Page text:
Just then Somerset enters, announcing the definite loss of France, news the King receives with pious resignation, but which York, in an aside, keenly regrets, since he had hoped soon to rule over France and England too. He has just muttered, 'I will remedy this gear ere long, or sell my title for a glorious grave,' when Gloucester approaches the King, apologising for his absent-mindedness. Before his plea can end, Suffolk arrests him on a charge of high treason, to which Gloucester haughtily rejoins a 'heart unspotted is not easily daunted.' When York accuses him of receiving bribes in France, Gloucester states how, instead, he often advanced money to pay the soldiers, and in reply to the accusation that he often devised strange tortures, he claims his one fault as Protector was too great leniency. Instead of asserting his authority, the feeble King urges Gloucester to clear himself from all charges, although he admits 'my conscience tells me you are innocent!' After warning his Majesty against his accusers, — although they protest, and the Queen scornfully remarks 'I can give the loser leave to chide,' — Gloucester is led away, exclaiming, 'King Henry throws away his crutch before his legs be firm to bear his body.'

Gloucester gone, the King sadly leaves the courtiers to 'do or undo' as they think best, and withdraws, telling his wife he will go and weep for Gloucester, whom he considers remorselessly sacrificed by his foes. While some of the courtiers follow him, the Queen, turning to the rest, states her husband is far too tender-hearted, and that Gloucester 'should be quickly rid the world, to rid us from the fear we have of him.' But Winchester insists his death should at least appear legal, and Suffolk reminds all present how the King and commons would defend him. Because York deduces from this that Suffolk does not wish Gloucester to die, this nobleman assures him no one is more eager for the Protector's death, although York has the most cause to dread this rival. After some discussion, — in the course of which the Queen approves of all Suffolk says, — all present pledge themselves to ruin Gloucester, just as a messenger arrives from Ireland, demanding help to quell a rebellion. While Winchester is of opinion speedy measures should be devised, York sarcastically suggests Somerset be sent thither as Regent, seeing he was so fortunate in France! This taunt causes Somerset to interfere, whereupon York asserts had he been sent to France, he would not have lost all and returned home, — as Somerset has done, — without a wound!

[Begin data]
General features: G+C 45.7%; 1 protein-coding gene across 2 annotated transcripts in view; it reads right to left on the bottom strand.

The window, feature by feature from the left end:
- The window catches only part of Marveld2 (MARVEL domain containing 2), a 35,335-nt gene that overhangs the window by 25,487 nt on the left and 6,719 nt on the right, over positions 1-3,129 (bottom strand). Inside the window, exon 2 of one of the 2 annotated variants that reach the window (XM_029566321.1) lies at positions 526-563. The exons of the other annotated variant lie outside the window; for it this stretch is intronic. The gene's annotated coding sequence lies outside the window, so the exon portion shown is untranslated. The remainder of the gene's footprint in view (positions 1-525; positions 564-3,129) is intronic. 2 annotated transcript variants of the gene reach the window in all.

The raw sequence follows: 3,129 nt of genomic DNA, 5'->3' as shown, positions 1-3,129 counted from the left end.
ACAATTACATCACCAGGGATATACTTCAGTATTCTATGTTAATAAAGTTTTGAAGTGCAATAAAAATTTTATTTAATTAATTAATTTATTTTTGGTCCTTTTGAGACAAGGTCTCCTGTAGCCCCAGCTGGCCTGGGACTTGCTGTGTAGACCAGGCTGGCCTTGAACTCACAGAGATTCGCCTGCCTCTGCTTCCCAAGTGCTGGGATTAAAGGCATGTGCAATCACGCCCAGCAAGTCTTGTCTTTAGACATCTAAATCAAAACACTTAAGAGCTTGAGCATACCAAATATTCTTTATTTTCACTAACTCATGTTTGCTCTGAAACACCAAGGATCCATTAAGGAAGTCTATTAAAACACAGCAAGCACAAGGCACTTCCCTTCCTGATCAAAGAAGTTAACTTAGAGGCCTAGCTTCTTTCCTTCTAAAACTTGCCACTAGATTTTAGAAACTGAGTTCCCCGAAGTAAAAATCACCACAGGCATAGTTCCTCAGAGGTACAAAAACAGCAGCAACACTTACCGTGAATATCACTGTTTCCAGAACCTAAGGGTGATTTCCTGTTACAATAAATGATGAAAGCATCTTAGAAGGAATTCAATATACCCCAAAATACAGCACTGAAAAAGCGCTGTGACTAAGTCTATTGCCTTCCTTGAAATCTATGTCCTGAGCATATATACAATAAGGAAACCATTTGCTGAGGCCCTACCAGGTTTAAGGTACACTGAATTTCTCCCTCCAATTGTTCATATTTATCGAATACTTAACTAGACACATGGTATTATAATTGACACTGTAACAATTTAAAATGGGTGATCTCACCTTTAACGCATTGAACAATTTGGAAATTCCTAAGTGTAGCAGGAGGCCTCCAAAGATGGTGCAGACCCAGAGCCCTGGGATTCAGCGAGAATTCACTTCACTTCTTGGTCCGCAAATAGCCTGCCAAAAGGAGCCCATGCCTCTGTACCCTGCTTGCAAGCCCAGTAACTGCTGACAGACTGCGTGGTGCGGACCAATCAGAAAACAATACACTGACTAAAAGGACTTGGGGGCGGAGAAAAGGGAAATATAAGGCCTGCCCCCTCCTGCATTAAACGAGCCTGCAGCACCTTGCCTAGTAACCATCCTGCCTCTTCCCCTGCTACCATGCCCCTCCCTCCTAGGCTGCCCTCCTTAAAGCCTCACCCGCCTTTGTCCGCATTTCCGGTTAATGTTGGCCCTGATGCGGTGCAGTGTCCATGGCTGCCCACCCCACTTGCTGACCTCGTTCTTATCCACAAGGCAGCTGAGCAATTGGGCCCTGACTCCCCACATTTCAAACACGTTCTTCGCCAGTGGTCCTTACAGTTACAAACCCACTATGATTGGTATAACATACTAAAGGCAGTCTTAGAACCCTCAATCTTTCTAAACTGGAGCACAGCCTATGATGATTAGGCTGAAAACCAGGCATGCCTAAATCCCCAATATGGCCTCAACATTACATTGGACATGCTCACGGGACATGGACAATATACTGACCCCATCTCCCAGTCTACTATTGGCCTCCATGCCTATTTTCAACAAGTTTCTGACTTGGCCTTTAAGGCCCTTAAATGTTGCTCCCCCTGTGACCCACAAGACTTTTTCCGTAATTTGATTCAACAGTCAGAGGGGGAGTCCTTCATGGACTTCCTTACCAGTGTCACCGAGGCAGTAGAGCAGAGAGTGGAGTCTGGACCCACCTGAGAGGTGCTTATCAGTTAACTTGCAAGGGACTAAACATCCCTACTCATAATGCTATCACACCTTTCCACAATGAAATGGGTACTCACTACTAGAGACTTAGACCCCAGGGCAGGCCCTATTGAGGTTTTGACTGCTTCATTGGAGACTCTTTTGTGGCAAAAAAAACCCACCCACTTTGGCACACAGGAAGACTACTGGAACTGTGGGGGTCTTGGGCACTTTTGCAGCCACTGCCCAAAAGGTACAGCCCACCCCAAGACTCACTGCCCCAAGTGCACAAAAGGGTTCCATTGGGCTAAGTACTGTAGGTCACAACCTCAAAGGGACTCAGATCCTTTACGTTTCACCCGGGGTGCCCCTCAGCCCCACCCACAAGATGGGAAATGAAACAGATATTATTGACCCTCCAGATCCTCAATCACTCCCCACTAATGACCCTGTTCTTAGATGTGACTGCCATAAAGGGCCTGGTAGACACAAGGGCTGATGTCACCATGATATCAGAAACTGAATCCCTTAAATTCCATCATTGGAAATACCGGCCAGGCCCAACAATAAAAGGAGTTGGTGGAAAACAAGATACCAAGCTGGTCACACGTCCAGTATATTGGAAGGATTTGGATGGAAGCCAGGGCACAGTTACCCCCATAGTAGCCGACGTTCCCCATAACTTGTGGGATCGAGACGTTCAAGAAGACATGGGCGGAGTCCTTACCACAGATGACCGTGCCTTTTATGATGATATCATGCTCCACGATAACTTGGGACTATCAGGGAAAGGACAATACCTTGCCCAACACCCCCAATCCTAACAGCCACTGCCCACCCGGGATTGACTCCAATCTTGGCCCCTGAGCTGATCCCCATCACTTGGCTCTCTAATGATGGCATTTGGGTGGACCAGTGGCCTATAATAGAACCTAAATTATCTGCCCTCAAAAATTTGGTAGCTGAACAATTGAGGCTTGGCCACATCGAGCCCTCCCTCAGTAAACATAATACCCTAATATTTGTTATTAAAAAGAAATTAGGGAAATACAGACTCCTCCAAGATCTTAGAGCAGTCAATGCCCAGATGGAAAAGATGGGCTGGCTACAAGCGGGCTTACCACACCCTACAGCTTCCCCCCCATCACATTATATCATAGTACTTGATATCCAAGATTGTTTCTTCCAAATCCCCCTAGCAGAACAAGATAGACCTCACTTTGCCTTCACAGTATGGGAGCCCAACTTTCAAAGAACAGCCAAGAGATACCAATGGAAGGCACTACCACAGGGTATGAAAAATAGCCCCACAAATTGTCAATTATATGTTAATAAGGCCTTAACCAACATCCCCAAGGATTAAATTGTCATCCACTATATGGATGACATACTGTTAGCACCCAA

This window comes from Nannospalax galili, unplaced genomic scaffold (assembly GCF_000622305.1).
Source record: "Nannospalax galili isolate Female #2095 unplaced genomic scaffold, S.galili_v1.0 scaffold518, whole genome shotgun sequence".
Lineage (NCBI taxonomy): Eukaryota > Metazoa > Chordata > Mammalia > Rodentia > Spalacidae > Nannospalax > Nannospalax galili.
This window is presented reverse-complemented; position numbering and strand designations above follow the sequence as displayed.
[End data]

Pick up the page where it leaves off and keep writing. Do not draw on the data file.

The old quarrel is thus about to be renewed, when the Queen calls the nobles to order. After some discussion it is decided York shall proceed to Ireland, whither Suffolk Is to forward him troops. Meanwhile, Winchester Is to attend to Gloucester, so all separate to attend to their different affairs.

The rest having gone, York exclaims all he hitherto lacked was men, and that this rebellion in Ireland will supply him with an army, which will enable him to obtain the throne of England. Meantime, he grimly warns those who have hitherto scorned him, 'I fear me you but warm the starved snake, who, cherish'd In your breasts, will sting your hearts.' Next he reveals that Jack Cade, personifying Mortimer, will stir up trouble in England, in the midst of which he intends to return from Ireland with an army, to reap the harvest Cade sows, and, Gloucester dead, to usurp Henry's place on the throne.

The scene again changes to Bury St. Edmunds, where two murderers enter, whispering the Duke of Suffolk should be informed Gloucester has been slain as he ordered. One of these men, stricken with remorse, wonders whether ever so penitent a criminal was seen, just as Suffolk enters, eagerly inquiring how they sped. On hearing Gloucester Is dead, he promises the murderers a reward, after making sure all has been arranged just as he prescribed.

A moment later the King enters, ordering his uncle Gloucester summoned to be tried. While Suffolk goes in quest of the accused, the King bids the Lords be seated, and charges them to 'proceed no stralter 'gainst our uncle Gloucester than from true evidence of good esteem he be approved in practice culpable.' The Queen, also, virtuously hopes justice will prevail, thus greatly pleasing the King.

Just then Suffolk re-enters, pale and trembling, and in reply to Henry's questions, reports Gloucester dead in bed. While the Queen exclaims, Winchester deems this the fulfilment of God's judgment; and as the King swoons, a commotion ensues and remedies are suggested, until, returning to his senses, the Monarch wonders whether he has heard aright? Because he shrinks from Suffolk, the bringer of bad tidings, the Queen hotly defends this nobleman, who avers that although Gloucester was his enemy, he mourns his death. Meantime, the King refuses to look at the Queen, who wonders whether Gloucester poisoned his mind against her, and tries to move him by feelingly describing all she suffered on her way to join him.

A disturbance without heralds the arrival of Warwick, Salisbury and some commoners. After demanding whether it is true Gloucester has been slain, Warwick states 'the commons, like an angry hive of bees that want their leader, scatter up and down and care not who they sting in his revenge.' Sadly rejoining it is only too true the Duke of Gloucester is dead, the King bids Warwick ascertain what can have caused this sudden demise, charging Salisbury while he does so to hold the multitude in check.